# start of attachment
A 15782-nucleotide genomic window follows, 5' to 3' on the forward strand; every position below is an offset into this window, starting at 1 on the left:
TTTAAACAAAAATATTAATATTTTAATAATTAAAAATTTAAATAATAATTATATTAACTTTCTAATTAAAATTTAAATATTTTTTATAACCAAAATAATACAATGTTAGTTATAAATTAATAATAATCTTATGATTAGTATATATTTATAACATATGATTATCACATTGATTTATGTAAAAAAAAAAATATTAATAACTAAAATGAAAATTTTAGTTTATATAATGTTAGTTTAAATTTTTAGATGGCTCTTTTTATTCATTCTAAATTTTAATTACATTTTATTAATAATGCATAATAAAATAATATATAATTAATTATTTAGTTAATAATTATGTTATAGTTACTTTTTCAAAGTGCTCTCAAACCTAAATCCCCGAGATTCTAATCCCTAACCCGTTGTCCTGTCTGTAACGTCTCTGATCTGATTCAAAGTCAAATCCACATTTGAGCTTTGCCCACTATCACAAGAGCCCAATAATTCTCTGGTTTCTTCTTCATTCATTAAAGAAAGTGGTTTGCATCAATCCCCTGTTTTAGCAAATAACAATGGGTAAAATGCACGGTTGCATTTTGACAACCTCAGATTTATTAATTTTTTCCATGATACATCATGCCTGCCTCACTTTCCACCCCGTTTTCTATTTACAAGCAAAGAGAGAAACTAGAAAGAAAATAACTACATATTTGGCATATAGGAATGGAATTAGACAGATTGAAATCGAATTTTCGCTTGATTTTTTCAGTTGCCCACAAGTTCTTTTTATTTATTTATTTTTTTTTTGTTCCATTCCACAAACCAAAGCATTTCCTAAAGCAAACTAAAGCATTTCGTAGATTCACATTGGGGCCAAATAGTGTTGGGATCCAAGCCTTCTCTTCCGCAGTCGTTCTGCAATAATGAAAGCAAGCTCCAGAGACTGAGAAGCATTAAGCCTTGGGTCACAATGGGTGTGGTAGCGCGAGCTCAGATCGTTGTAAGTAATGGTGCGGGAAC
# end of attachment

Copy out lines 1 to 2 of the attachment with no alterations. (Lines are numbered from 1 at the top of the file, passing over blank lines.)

A 15782-nucleotide genomic window follows, 5' to 3' on the forward strand; every position below is an offset into this window, starting at 1 on the left:
TTTAAACAAAAATATTAATATTTTAATAATTAAAAATTTAAATAATAATTATATTAACTTTCTAATTAAAATTTAAATATTTTTTATAACCAAAATAATACAATGTTAGTTATAAATTAATAATAATCTTATGATTAGTATATATTTATAACATATGATTATCACATTGATTTATGTAAAAAAAAAAATATTAATAACTAAAATGAAAATTTTAGTTTATATAATGTTAGTTTAAATTTTTAGATGGCTCTTTTTATTCATTCTAAATTTTAATTACATTTTATTAATAATGCATAATAAAATAATATATAATTAATTATTTAGTTAATAATTATGTTATAGTTACTTTTTCAAAGTGCTCTCAAACCTAAATCCCCGAGATTCTAATCCCTAACCCGTTGTCCTGTCTGTAACGTCTCTGATCTGATTCAAAGTCAAATCCACATTTGAGCTTTGCCCACTATCACAAGAGCCCAATAATTCTCTGGTTTCTTCTTCATTCATTAAAGAAAGTGGTTTGCATCAATCCCCTGTTTTAGCAAATAACAATGGGTAAAATGCACGGTTGCATTTTGACAACCTCAGATTTATTAATTTTTTCCATGATACATCATGCCTGCCTCACTTTCCACCCCGTTTTCTATTTACAAGCAAAGAGAGAAACTAGAAAGAAAATAACTACATATTTGGCATATAGGAATGGAATTAGACAGATTGAAATCGAATTTTCGCTTGATTTTTTCAGTTGCCCACAAGTTCTTTTTATTTATTTATTTTTTTTTTGTTCCATTCCACAAACCAAAGCATTTCCTAAAGCAAACTAAAGCATTTCGTAGATTCACATTGGGGCCAAATAGTGTTGGGATCCAAGCCTTCTCTTCCGCAGTCGTTCTGCAATAATGAAAGCAAGCTCCAGAGACTGAGAAGCATTAAGCCTTGGGTCACAATGGGTGTGGTAGCGCGAGCTCAGATCGTTGTAAGTAATGGTGCGGGAAC